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Artificial intelligence is increasingly becoming a tool in more employee and employer toolboxes. But government agencies are calling for pumping the brakes as we head into this uncharted tech territory.
Just 6 months old, Open AI’s ChatGPT has been used for work-related tasks by 74% of American employees familiar with the technology, according to a recent survey of U.S. adults by The Harris Poll on behalf of Fortune. (Don’t worry, I did not use ChatGPT to write this column.)
Earlier this year, U.S. Equal Employment Opportunity Commissions Chair Charlotte Burrow said at a hearing some 83% of employers, including 99% of Fortune 500 companies, use some form of automated tool as part of their hiring process.
That’s a big cause for concern for the Biden administration, as it contends AI could discriminate against job applicants. New York City has already taken action to mitigate the effects of AI on hiring. In July, it will start enforcing regulations around the use of automated employment decision tools by requiring such tools be subject to bias audits and requiring hirers to inform candidates of their use.
The EEOC last year sued an English-language tutoring service for age discrimination, alleging the employer’s AI algorithm automatically rejected applicants, according to a report from the Society for Human Resources Management. Examples of AI-fueled discrimination are not new. In 2018, Amazon scrapped a recruitment tool fueled by AI after engineers discovered it showed a bias against female candidates. A leaked corporate memo at the end of 2022 suggests the e-commerce giant is trying again as hundreds of recruiters were laid off and their work moved to AI platforms.
A Pew Research Center survey finds Americans are both worried and hopeful about AI’s role in hiring. The majority of those surveyed oppose using AI in final hiring and firing decisions. But nearly half believe AI would do better than a human at fairly evaluating all job applicants.
Perhaps AI does remove a human’s conscious and subconscious bias. But tech has bias, too, because of who it learns from – humans. ChatGPT, for instance, has a data set that includes 300 billion words and 570 gigabytes of data from books and other pieces of writing on the internet.
“ChatGPT is only as good as the data it can pull from,” said Jeffrey L. Bowman, founder and CEO of the tech platform Reframe in New York City, in a SHRM article. “With the case of talent acquisition, there is already a DE&I issue for most companies, and if the ChatGPT data has gaps, it will likely have gaps across race, gender and age.”
Last year, the EEOC shared guidance around AI hiring tools. Resume scanners that prioritize keywords, chatbots that sort candidates based on a set of predefined requirements, and programs that evaluate a candidate’s facial expressions and speech patterns in interviews can perpetuate bias or be discriminatory, the agency found.
AARP senior adviser Heather Tinsley-Fox said at the EEOC hearing earlier this year that companies that scrape data from social media and digital profiles while searching for an ideal candidate may overlook people with smaller difficult footprints, according to an NPR report. Machine learning could also hurt future applicants.
“If an older candidate makes it past the resume screening process but gets confused by or interacts poorly with the chatbot, that data could teach the algorithm that candidates with similar profiles should be ranked lower,” she said.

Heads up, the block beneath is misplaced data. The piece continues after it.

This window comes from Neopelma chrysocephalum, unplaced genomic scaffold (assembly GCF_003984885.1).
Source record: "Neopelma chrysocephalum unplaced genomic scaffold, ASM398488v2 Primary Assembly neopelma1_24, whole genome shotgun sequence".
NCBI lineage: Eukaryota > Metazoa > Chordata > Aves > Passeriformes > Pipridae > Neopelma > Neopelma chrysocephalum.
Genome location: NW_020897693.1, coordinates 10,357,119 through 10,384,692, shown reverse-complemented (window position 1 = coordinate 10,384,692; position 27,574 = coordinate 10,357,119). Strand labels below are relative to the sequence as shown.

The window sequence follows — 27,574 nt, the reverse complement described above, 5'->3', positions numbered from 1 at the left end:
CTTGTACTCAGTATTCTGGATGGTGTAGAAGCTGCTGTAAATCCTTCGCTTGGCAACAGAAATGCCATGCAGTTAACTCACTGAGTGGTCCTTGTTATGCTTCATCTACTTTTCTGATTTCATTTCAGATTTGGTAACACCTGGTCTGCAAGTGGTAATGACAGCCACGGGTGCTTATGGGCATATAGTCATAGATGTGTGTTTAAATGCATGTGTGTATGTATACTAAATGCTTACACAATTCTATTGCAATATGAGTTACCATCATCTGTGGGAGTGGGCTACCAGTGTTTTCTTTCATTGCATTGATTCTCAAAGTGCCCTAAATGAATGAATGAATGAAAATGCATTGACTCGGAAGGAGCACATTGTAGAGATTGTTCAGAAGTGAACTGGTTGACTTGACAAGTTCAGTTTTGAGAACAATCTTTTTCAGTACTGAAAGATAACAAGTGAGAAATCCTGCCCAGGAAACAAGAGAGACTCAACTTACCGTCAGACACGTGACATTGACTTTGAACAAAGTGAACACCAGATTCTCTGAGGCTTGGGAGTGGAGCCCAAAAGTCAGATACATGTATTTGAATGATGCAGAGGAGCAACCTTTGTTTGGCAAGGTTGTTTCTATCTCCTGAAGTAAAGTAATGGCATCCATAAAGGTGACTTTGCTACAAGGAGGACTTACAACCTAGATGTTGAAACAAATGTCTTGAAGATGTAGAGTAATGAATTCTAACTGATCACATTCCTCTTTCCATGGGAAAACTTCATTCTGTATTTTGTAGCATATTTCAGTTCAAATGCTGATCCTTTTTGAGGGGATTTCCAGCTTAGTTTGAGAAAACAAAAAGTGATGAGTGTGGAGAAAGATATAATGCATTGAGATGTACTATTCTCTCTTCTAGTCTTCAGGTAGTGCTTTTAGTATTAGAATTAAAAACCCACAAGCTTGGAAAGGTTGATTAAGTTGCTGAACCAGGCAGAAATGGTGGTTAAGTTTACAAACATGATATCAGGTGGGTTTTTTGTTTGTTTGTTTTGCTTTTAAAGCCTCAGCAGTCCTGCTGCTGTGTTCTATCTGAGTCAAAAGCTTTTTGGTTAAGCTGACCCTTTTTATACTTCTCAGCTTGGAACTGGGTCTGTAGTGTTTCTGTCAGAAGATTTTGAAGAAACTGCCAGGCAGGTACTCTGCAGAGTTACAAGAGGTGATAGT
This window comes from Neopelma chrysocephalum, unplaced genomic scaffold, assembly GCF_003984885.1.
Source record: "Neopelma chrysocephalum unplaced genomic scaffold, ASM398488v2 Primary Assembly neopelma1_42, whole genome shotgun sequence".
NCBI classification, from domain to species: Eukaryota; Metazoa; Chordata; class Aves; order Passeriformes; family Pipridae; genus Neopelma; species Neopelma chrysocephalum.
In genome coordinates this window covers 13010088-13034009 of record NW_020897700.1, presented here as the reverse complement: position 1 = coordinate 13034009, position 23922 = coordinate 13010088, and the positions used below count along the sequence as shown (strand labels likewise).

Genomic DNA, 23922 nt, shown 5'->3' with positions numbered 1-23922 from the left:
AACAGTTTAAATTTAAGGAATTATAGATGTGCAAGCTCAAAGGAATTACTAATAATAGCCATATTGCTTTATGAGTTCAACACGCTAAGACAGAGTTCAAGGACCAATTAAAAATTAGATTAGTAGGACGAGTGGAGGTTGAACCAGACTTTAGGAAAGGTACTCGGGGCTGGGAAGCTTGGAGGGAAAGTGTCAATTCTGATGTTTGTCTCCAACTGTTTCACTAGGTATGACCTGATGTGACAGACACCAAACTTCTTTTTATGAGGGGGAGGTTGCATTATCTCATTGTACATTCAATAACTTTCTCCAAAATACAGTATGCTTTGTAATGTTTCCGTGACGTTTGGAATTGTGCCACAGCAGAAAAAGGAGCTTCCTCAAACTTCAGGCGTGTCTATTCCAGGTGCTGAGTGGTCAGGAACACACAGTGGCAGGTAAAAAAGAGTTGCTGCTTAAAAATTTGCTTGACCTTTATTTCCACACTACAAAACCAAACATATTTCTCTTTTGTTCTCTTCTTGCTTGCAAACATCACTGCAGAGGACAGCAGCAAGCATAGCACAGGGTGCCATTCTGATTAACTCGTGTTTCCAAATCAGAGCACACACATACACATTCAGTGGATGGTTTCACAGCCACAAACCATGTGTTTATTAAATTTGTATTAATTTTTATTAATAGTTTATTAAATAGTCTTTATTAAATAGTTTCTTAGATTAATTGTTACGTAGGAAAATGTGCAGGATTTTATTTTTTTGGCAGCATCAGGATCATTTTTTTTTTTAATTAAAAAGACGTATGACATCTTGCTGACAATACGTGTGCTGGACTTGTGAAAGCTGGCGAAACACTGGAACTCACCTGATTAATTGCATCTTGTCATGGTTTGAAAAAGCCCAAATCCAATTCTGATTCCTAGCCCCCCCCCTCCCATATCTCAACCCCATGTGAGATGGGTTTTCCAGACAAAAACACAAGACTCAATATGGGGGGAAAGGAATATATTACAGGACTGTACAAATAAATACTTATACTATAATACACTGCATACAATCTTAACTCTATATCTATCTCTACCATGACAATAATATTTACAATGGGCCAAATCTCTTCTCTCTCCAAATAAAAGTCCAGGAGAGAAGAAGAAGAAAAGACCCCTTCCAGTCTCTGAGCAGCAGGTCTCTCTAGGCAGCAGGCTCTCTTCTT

The federal government has already made steps to guard against discrimination in AI. President Joe Biden signed an executive order that directs federal agencies to root out bias in design and use of new technologies. The Federal Trade Commission, Consumer Financial Protection Bureau, Department of Justice’s Civil Rights Division and the EEOC issued a statement sharing their commitment to leverage existing legal authorities to protect the American people from AI-related harms.
In an article penned in Forbes, IQTalent President David Windley contended AI can both add to and eliminate discrimination in hiring. AI uses machine learning and algorithms to make conclusions. Because it learns from users, it may select future candidates based on past selections and therefore miss candidates who have been historically overlooked. On the flip side, if a recruiter favors a particular university on resumes but the AI has been programmed to look at a wider pool, it could eliminate that human bias.
AI is a powerful tool with the potential to transform how we work and what jobs are even needed. It’s also clear that without regulation, guardrails and auditing, these tools can cause more harm than they’re worth.
This is an area we all must closely watch. Those in charge of hiring platforms and decisions should carefully evaluate internal tech systems and understand the risk.
Alex Meier, an Atlanta-based attorney, told SHRM that humans must remain actively involved in the decision-making process and know what criteria are being used in any technology it deploys.
“Without these measures, a company could find itself trying to defend an employment decision without any ability to explain the basis for its decision,” Meier said. “You can’t go to a judge, jury or arbitrator with, ‘We did what the machine told us to do.’ “
Springfield Business Journal Executive Editor Christine Temple can be reached at firstname.lastname@example.org.
The first downtown Springfield branch for Arvest Bank opened; a longtime licensed massage therapist became a first-time business owner; and 7 Brew Coffee opened its fourth shop in Springfield.